By ICC Staff and Corey Bailey, Regional Manager for Central Asia
International Christian Concern
The year of 2014 arguably brought about the worst persecution that China has seen in decades, in keeping with the rise of Christian persecution seen worldwide. Reports indicate that as of mid-December, a minimum of 426 crosses have been removed or churches have been demolished within the Zhejiang Province alone. This only accounts for a fraction of the total due to the number of demolitions that went unreported. The Zhejiang Province has faced the strictest crackdown on church activity of any region in China with other church closures and demolitions happening sporadically across other provinces.
In an attempt to publicly justify their actions, Chinese government leaders officially released a list of "cults," many of who were affiliated with the Christian Orthodox Church or Christian house churches. This list has allowed the Chinese government to persecute Christians across the nation without repercussion. According to ChinaAid, on September 21, 2014 government officials stormed Olive House Church and Fangzhou Church as six church members were placed under criminal detention allegedly for "suspicion of utilizing superstitious organizations and superstition to undermine the implementation of the law."
This unwarranted targeting of Christian churches is officially being carried out under the guise of "removing or modifying illegal constructions" under the "Three Rectifications and One Demolition" campaign. However, it is overwhelmingly clear that Christian places of worship, including legally recognized churches, are being targeted on the basis of their association with Christianity and without regard to the legality of their construction or their registration status with the government.
The city of Wenzhou, Zhejiang has faced the worst of China's demolition campaign. Church destructions across the city have led to multiple violent confrontations between church members and government officials. On July 21, 2014, over six hundred government officials and uniformed individuals stormed Pingyang County'sSalvation Church. Fourteen church members, attempting to guard the building were severely injured during the confrontation, including a skull fracture to an elderly man, after the crowd attacked the group of Christians with clubs. Despite numerous calls from church members to police for assistance, local authorities refused to send their officers to the church.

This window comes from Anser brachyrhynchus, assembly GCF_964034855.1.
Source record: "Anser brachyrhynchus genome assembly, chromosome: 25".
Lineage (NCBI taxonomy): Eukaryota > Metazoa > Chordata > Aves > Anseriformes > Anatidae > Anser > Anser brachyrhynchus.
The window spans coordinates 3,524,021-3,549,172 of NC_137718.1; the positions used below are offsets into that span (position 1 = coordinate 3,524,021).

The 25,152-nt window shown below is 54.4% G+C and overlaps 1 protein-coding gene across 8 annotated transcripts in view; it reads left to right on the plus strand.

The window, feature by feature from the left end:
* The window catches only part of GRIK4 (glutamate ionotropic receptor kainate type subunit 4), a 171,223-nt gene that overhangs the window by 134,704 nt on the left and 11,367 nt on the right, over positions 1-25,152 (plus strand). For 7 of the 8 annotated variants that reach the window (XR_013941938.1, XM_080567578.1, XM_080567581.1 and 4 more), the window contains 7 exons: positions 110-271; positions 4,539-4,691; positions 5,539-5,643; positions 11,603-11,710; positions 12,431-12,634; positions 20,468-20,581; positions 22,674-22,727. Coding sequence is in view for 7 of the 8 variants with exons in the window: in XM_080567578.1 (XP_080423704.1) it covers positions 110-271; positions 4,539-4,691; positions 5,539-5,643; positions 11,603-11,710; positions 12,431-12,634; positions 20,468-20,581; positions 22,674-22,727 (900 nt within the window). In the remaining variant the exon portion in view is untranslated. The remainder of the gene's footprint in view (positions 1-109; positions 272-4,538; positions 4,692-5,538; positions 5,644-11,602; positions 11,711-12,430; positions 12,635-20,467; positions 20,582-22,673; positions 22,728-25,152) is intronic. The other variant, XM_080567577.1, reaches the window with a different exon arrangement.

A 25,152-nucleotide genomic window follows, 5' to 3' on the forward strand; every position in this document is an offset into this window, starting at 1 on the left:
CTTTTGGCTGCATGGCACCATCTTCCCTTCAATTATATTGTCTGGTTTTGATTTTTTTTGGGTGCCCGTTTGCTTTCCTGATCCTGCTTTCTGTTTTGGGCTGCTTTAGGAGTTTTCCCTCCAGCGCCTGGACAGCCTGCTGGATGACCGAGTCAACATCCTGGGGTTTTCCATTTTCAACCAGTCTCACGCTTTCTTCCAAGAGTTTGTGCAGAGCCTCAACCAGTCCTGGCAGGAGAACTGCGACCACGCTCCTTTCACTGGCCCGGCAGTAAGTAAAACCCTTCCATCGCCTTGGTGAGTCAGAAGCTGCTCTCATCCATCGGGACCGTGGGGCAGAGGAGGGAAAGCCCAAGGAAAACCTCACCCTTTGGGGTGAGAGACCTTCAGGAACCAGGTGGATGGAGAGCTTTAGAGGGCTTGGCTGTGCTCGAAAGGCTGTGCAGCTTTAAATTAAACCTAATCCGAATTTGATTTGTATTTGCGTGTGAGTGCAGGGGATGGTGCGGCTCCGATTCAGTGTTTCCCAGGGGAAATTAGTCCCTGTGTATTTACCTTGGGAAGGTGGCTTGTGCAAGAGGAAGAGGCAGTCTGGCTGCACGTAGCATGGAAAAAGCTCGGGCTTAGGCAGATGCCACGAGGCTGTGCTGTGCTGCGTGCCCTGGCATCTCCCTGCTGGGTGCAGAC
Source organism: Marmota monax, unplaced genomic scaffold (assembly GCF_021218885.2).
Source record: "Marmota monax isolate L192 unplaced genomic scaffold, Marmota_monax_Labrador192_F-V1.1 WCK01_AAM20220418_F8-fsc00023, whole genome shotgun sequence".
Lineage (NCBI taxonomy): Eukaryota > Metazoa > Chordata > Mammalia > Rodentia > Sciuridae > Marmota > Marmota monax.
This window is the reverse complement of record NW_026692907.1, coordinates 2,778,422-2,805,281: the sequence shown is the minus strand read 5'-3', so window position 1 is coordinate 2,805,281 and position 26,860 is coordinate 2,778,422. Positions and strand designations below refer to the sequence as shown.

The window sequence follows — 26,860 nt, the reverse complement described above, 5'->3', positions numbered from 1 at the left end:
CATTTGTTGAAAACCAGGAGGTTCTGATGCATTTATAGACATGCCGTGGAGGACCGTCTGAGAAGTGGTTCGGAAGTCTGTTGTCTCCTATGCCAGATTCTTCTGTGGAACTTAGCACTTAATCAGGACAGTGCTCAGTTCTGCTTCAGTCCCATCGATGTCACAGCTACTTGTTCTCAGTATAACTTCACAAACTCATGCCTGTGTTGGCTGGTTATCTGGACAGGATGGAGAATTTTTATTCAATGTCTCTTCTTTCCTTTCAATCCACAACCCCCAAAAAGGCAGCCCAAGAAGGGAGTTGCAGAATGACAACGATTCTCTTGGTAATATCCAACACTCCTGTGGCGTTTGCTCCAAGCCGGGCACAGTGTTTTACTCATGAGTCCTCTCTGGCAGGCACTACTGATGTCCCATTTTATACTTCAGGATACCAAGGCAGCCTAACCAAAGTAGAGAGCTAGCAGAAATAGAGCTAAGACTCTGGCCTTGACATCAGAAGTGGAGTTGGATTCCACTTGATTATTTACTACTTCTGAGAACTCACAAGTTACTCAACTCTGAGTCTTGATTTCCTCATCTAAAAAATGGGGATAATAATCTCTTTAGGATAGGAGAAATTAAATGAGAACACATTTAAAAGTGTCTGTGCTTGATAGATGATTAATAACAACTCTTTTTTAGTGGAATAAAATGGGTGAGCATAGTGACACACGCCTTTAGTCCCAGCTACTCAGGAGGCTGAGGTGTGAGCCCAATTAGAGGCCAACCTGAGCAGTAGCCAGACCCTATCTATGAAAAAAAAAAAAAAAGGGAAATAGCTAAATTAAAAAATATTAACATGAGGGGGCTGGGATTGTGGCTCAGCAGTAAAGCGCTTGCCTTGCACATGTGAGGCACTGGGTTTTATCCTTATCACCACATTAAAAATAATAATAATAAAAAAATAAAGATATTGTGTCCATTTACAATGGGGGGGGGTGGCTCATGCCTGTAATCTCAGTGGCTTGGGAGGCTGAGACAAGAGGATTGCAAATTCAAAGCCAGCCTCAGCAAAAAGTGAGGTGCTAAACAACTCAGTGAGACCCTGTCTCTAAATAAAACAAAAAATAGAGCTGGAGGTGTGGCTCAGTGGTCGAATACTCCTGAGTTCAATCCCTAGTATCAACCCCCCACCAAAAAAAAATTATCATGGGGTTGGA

An especially alarming aspect of these demolitions is the manner in which they are carried out. Although law demands that demolition teams must be comprised of members of the Religious Bureau or Housing and City Planning Bureau, a significant portion of these church destructions are carried out by armed SWAT teams, police forces and occasionally unidentified individuals claiming to represent local authorities. This deliberately hostile approach demonstrates not only a lack of respect for the rule of law, but the determination of city and provincial authorities to continue aggressively demolishing and closing churches regardless of the widespread unpopularity of this campaign.
In addition to depriving tens of thousands of Chinese Christians of places of worship in a clear violation of Article 36 of China's constitution, this campaign has caused great economic hardship for the Christian community of Zhejiang Province. The complete destruction of the newly built, 4,000-seat Sanjiang Church on April 28th, 2014 not only shocked the international community, it also destroyed a 30 million Yuan ($4.8 million USD) investment into the city of Wenzhou that had been largely paid for by donations from the life savings of everyday Chinese citizens.
In spite of the increasingly difficult conditions that Christians in China are facing, there is still hope. According to UCA News, for the past five years, China has been building or renovating churches across the country at a rate of approximately 1,000 per year, including a new church in Kunming, Yunnan province which is the largest in Southwest China. Furthermore, in November, the world's largest Bible producer in Nanjing printed its 125-millionth Bible and expects even higher numbers in 2015. Despite government interference, we pray that the underground church will continue to thrive throughout China in 2015.
Corey Bailey, Regional Manger for Asia, said, "While the government of China states that they grant their citizens the Freedom of Religion, pastors and Christians sit in prison merely for practicing their faith, and Sunday School children must watch as local authorities demolish their church. Persecution of Christians is a disturbing trend on the rise in Africa, the Middle East and Europe. China is not exempt from this atrocity. It's time for the international community to both speak and act; it can no longer remain silent in the face of persecution of Christians."
For interviews, contact Corey Bailey, Regional Manager for Central Asia: RM-Asia@persecution.org
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